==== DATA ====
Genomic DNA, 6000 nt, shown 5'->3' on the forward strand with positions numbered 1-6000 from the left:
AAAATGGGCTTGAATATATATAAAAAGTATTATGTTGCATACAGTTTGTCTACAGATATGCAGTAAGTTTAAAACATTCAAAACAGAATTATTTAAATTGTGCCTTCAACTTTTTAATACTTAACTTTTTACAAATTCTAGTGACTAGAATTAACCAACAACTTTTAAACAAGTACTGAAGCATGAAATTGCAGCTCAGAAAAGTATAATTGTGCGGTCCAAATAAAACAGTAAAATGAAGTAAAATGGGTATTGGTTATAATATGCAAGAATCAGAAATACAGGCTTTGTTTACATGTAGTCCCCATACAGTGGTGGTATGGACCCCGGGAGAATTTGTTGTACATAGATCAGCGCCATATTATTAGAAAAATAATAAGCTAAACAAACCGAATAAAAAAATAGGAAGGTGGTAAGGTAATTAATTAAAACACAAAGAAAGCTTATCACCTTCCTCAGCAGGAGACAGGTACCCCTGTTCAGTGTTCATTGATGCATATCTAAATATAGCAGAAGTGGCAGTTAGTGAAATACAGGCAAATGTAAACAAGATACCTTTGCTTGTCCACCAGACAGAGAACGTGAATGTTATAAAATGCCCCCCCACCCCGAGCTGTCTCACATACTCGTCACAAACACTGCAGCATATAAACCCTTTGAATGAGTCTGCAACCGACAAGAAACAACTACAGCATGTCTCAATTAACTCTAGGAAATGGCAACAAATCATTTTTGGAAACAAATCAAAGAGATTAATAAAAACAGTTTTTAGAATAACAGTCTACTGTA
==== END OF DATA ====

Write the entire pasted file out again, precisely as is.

Genomic DNA, 6000 nt, shown 5'->3' on the forward strand with positions numbered 1-6000 from the left:
AAAATGGGCTTGAATATATATAAAAAGTATTATGTTGCATACAGTTTGTCTACAGATATGCAGTAAGTTTAAAACATTCAAAACAGAATTATTTAAATTGTGCCTTCAACTTTTTAATACTTAACTTTTTACAAATTCTAGTGACTAGAATTAACCAACAACTTTTAAACAAGTACTGAAGCATGAAATTGCAGCTCAGAAAAGTATAATTGTGCGGTCCAAATAAAACAGTAAAATGAAGTAAAATGGGTATTGGTTATAATATGCAAGAATCAGAAATACAGGCTTTGTTTACATGTAGTCCCCATACAGTGGTGGTATGGACCCCGGGAGAATTTGTTGTACATAGATCAGCGCCATATTATTAGAAAAATAATAAGCTAAACAAACCGAATAAAAAAATAGGAAGGTGGTAAGGTAATTAATTAAAACACAAAGAAAGCTTATCACCTTCCTCAGCAGGAGACAGGTACCCCTGTTCAGTGTTCATTGATGCATATCTAAATATAGCAGAAGTGGCAGTTAGTGAAATACAGGCAAATGTAAACAAGATACCTTTGCTTGTCCACCAGACAGAGAACGTGAATGTTATAAAATGCCCCCCCACCCCGAGCTGTCTCACATACTCGTCACAAACACTGCAGCATATAAACCCTTTGAATGAGTCTGCAACCGACAAGAAACAACTACAGCATGTCTCAATTAACTCTAGGAAATGGCAACAAATCATTTTTGGAAACAAATCAAAGAGATTAATAAAAACAGTTTTTAGAATAACAGTCTACTGTA